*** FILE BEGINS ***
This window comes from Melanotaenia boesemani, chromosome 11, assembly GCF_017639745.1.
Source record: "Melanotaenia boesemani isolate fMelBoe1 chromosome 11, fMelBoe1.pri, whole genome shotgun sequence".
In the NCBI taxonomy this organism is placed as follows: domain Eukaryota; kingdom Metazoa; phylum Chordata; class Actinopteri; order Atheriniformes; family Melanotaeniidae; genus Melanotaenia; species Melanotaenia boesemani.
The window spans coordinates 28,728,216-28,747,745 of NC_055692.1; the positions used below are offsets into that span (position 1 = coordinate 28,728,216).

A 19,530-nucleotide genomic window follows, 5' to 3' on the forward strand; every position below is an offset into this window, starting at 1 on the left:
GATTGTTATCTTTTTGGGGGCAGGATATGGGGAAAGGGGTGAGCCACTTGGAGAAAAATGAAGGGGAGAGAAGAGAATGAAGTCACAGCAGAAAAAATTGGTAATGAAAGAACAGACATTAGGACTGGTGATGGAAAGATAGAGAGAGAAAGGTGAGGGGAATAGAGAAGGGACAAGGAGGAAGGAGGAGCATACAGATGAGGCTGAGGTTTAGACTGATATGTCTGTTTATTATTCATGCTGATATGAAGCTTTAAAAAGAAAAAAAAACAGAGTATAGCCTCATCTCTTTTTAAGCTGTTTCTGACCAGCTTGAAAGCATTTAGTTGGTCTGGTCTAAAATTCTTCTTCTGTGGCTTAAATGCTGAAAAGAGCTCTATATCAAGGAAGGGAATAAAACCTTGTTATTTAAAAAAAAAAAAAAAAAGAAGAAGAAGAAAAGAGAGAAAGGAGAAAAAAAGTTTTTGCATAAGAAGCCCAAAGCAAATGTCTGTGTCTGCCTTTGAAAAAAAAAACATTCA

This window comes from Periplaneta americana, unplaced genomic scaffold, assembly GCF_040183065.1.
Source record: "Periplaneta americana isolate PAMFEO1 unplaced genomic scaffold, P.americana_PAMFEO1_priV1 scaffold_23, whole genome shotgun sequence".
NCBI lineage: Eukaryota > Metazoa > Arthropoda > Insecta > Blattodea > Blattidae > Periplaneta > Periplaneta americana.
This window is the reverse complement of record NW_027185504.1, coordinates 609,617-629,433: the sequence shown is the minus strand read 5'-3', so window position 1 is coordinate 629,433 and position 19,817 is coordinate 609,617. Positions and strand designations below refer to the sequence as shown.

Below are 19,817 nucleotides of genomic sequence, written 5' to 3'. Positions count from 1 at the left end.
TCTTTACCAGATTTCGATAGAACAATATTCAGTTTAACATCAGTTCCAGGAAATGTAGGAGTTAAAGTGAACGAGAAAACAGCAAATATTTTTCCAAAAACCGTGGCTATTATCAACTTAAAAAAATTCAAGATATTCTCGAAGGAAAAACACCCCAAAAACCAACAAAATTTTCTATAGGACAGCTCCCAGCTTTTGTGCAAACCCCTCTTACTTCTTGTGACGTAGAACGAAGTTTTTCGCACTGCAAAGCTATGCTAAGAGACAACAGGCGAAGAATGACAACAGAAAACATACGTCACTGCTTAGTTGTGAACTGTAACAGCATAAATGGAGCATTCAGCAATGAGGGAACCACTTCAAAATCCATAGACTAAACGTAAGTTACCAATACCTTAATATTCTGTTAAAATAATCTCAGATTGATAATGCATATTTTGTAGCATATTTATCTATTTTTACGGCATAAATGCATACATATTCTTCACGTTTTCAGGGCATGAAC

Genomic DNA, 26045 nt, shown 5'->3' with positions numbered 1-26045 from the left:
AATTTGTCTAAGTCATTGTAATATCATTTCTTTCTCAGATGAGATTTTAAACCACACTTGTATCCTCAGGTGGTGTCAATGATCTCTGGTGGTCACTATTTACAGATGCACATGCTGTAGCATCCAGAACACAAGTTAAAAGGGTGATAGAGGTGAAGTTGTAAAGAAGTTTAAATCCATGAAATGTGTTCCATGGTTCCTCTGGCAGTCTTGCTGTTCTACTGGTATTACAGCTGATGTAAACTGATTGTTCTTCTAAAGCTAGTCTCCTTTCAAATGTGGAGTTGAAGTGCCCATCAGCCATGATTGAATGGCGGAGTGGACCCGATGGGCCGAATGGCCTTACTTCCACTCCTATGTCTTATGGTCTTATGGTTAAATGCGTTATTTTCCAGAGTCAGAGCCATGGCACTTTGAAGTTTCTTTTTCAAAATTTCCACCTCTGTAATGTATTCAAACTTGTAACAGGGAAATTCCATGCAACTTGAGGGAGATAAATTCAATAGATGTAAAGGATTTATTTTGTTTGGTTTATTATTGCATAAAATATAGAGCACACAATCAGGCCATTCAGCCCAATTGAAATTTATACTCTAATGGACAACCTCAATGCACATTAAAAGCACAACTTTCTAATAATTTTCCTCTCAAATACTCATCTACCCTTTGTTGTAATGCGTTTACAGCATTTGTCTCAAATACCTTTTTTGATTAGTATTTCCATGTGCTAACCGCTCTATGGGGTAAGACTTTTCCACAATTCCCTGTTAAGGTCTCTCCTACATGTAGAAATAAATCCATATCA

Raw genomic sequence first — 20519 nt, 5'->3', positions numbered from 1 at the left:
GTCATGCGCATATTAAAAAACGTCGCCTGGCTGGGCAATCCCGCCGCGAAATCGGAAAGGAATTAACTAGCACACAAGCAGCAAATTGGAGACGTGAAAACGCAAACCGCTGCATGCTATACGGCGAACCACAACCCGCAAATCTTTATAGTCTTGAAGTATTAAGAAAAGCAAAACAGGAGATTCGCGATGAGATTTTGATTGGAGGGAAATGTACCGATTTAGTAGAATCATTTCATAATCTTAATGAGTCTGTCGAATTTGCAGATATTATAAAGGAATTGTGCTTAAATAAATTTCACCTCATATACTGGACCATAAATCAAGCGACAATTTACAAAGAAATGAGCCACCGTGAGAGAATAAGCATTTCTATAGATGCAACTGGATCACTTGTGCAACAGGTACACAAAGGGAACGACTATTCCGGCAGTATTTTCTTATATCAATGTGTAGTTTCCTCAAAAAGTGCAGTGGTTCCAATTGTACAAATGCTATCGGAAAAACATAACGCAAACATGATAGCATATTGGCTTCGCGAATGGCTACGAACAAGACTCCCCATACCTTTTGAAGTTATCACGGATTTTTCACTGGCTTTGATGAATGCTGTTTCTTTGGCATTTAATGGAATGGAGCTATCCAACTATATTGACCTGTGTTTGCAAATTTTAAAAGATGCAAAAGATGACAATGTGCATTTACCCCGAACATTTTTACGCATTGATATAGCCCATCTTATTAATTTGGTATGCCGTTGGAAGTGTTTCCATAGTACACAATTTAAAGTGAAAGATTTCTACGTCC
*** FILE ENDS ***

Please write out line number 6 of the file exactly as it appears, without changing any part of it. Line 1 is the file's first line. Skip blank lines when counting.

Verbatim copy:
GATTGTTATCTTTTTGGGGGCAGGATATGGGGAAAGGGGTGAGCCACTTGGAGAAAAATGAAGGGGAGAGAAGAGAATGAAGTCACAGCAGAAAAAATTGGTAATGAAAGAACAGACATTAGGACTGGTGATGGAAAGATAGAGAGAGAAAGGTGAGGGGAATAGAGAAGGGACAAGGAGGAAGGAGGAGCATACAGATGAGGCTGAGGTTTAGACTGATATGTCTGTTTATTATTCATGCTGATATGAAGCTTTAAAAAGAAAAAAAAACAGAGTATAGCCTCATCTCTTTTTAAGCTGTTTCTGACCAGCTTGAAAGCATTTAGTTGGTCTGGTCTAAAATTCTTCTTCTGTGGCTTAAATGCTGAAAAGAGCTCTATATCAAGGAAGGGAATAAAACCTTGTTATTTAAAAAAAAAAAAAAAAAGAAGAAGAAGAAAAGAGAGAAAGGAGAAAAAAAGTTTTTGCATAAGAAGCCCAAAGCAAATGTCTGTGTCTGCCTTTGAAAAAAAAAACATTCA